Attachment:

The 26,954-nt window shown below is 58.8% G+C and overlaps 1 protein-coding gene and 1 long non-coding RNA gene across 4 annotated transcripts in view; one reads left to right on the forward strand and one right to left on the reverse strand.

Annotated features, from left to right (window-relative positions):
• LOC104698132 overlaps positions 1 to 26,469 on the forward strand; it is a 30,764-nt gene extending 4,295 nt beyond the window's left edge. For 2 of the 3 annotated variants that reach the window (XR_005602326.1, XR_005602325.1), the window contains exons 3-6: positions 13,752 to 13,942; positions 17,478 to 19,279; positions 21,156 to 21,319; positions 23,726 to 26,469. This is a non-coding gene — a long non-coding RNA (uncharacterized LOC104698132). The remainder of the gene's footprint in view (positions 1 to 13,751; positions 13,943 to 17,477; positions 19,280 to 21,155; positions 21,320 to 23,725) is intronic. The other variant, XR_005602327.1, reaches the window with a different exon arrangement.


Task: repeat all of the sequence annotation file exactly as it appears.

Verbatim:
The 26,954-nt window shown below is 58.8% G+C and overlaps 1 protein-coding gene and 1 long non-coding RNA gene across 4 annotated transcripts in view; one reads left to right on the forward strand and one right to left on the reverse strand.

Annotated features, from left to right (window-relative positions):
• LOC104698132 overlaps positions 1 to 26,469 on the forward strand; it is a 30,764-nt gene extending 4,295 nt beyond the window's left edge. For 2 of the 3 annotated variants that reach the window (XR_005602326.1, XR_005602325.1), the window contains exons 3-6: positions 13,752 to 13,942; positions 17,478 to 19,279; positions 21,156 to 21,319; positions 23,726 to 26,469. This is a non-coding gene — a long non-coding RNA (uncharacterized LOC104698132). The remainder of the gene's footprint in view (positions 1 to 13,751; positions 13,943 to 17,477; positions 19,280 to 21,155; positions 21,320 to 23,725) is intronic. The other variant, XR_005602327.1, reaches the window with a different exon arrangement.